Commonplace Book #58

The profit motive suggests to many concerned leaders that science and technology are of crucial importance for the future health of their nations.  We should have no objection to good scientific and technical education, and I shall not suggest that nations should stop trying to improve in this regard.  My concern is that other abilities, equally crucial, are at risk of getting lost in the competitive flurry, abilities crucial to the health of any democracy internally, and to the creation of a decent world culture capable of constructively addressing the world’s most pressing problems.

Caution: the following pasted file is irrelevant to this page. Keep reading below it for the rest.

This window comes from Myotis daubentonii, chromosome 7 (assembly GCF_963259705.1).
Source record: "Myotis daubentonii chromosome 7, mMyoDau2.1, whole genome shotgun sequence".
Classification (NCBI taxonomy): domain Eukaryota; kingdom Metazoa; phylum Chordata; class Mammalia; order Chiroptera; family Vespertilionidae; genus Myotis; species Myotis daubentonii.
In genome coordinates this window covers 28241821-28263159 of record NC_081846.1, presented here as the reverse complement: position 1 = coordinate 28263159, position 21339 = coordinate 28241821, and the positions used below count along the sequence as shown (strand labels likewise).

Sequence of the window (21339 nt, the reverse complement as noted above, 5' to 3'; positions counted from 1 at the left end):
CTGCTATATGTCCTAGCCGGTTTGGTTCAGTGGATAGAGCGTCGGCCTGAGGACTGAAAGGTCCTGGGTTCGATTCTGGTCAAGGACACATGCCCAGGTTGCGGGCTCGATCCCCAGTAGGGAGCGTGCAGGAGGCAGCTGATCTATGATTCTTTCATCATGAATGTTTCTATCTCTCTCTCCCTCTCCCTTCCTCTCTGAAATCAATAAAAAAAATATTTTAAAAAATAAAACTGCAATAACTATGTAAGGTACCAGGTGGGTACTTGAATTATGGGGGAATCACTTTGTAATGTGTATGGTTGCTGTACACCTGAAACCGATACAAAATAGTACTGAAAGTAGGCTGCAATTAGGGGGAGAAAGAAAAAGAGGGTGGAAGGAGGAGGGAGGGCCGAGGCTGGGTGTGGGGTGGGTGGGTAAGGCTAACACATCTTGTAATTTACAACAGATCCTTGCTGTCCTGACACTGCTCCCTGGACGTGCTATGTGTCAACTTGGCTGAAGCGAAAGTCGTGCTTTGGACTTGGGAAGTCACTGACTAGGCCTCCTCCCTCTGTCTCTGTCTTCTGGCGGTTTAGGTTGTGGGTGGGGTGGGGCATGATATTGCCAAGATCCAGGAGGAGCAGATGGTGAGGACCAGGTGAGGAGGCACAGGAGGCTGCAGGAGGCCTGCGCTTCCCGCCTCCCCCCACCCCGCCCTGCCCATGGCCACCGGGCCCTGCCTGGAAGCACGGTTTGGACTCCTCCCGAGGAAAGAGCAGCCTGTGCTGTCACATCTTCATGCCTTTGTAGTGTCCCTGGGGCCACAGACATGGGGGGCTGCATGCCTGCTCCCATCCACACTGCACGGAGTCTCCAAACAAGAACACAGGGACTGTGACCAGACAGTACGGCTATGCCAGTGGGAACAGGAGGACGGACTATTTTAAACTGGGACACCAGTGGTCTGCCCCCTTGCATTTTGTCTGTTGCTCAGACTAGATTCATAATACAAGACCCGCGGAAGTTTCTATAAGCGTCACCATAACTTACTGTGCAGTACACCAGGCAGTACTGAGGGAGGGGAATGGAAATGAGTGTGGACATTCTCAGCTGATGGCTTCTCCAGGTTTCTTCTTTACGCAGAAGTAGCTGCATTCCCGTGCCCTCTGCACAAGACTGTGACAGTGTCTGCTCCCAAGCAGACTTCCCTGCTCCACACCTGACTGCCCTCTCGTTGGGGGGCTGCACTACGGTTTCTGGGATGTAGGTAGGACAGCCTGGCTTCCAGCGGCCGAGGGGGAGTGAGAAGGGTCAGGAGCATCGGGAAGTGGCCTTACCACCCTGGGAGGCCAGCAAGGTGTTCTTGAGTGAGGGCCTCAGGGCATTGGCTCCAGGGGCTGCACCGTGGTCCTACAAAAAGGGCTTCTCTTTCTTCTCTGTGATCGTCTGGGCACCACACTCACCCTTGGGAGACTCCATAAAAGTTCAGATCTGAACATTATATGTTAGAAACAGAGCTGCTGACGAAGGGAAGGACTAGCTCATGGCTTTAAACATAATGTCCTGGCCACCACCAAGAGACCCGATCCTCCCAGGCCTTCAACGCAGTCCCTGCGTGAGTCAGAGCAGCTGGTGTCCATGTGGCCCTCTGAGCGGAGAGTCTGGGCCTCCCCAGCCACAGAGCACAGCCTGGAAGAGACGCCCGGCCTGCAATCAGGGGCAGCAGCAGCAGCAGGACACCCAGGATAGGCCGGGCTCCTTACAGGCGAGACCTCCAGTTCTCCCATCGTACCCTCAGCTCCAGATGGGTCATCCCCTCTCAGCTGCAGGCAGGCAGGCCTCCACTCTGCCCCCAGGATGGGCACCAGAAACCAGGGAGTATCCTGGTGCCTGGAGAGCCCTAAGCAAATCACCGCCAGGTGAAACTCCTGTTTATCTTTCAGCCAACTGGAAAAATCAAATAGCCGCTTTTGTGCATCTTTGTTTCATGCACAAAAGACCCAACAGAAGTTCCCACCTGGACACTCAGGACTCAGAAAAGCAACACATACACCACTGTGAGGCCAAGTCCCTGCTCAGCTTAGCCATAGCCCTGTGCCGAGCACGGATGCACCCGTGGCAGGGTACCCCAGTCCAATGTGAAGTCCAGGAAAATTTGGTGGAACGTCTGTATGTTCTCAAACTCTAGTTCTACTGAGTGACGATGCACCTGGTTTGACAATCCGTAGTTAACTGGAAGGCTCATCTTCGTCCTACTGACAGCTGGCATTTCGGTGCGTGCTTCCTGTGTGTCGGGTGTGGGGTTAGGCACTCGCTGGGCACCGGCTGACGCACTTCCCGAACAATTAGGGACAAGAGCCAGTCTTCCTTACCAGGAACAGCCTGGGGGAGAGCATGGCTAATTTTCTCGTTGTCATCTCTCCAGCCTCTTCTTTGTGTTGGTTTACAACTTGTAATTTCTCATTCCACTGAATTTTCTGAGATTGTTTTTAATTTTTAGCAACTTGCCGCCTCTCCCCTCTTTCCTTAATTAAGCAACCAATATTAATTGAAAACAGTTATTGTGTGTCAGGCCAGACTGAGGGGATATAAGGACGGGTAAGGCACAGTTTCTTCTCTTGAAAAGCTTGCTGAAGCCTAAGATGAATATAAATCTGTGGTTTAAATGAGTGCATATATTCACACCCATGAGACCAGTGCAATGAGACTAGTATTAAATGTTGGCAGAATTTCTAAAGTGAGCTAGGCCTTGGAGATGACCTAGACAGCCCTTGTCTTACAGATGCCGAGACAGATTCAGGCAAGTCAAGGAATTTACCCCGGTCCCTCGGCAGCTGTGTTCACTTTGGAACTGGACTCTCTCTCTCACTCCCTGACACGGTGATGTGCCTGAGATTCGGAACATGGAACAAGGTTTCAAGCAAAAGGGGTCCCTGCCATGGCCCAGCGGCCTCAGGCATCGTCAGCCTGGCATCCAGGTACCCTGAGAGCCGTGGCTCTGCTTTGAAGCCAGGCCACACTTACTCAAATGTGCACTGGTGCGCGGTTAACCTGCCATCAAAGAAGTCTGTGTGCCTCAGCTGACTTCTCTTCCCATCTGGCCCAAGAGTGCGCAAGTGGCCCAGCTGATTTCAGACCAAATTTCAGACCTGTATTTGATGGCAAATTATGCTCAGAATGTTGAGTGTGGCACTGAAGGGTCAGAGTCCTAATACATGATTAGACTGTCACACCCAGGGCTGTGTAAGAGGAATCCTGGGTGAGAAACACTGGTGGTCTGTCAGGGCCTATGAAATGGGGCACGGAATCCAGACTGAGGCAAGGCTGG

These abilities are associated with the humanities and the arts: the ability to think critically; the ability to transcend local loyalties and to approach world problems as a “citizen of the world “; and, finally, the ability to imagine sympathetically the predicament of another person.

Martha Nussbaum, Not for Profit, Why Democracy Needs the Humanities, 7.